The reunion of family members for the first time in 68 years, led to an emotional reunion for many of those separated by the demilitarized zone (DMZ) that was established during the Korean War. However, there was a certain restriction to the amount of people reunited, leaving thousands out in the cold wanting to see their families and not knowing whether their relatives are alive or dead. Those fortunate 330 candidates were able to bond with their families for a span of three days, totaling 11 hours. The majority of the participants averaged 80 years old and were eager to reunite with the family members they lost contact with. However, the departure was bittersweet; families held one another closely as they realized they will never see each other again.
In order to organize such an event, both North and South Korea signed the Panmunjom Declaration back in April. The Red Cross organization was the one who informed the individuals that they were selected, providing notifications whether their relatives were alive or deceased. The start of the reunification program began on September 21,1985, but the actual reunions started on June of 2000. The event stirred up many emotions within the participants, resulting in long term effects for many. More than 25% of the participants developed depression and anxiety after the event.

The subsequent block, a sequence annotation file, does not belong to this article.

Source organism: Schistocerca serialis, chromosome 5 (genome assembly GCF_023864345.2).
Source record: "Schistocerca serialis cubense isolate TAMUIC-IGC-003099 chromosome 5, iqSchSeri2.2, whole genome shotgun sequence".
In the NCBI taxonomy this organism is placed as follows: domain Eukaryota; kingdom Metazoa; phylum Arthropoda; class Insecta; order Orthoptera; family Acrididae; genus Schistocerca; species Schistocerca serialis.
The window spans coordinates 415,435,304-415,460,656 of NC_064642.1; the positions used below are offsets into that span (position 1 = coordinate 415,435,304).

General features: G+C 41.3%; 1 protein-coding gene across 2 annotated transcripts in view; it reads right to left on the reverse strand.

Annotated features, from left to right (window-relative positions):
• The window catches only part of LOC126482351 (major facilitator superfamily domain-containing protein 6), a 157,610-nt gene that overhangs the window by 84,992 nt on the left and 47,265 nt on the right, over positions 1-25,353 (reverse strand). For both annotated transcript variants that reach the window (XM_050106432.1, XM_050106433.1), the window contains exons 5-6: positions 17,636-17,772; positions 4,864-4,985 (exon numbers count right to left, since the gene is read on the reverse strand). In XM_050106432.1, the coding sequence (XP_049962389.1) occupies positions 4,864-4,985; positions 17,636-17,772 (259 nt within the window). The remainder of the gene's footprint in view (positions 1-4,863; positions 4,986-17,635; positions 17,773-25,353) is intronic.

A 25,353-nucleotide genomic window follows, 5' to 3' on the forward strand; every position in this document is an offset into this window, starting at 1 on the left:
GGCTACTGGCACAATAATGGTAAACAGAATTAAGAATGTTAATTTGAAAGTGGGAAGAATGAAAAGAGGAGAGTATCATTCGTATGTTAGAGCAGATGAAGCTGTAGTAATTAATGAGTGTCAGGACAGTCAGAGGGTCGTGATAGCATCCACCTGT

Unfortunately, separated families is not the only issue Korea faces. What separates them is towering walls blocking a path to their families; many live-in fear of crossing due to them being labeled as undocumented. This fear leads to many immigrants hiding in the dark with the reoccurring thought of not being able to reconnect with their deported family members. Families are being torn apart, but despite it all, hope continues and perseveres.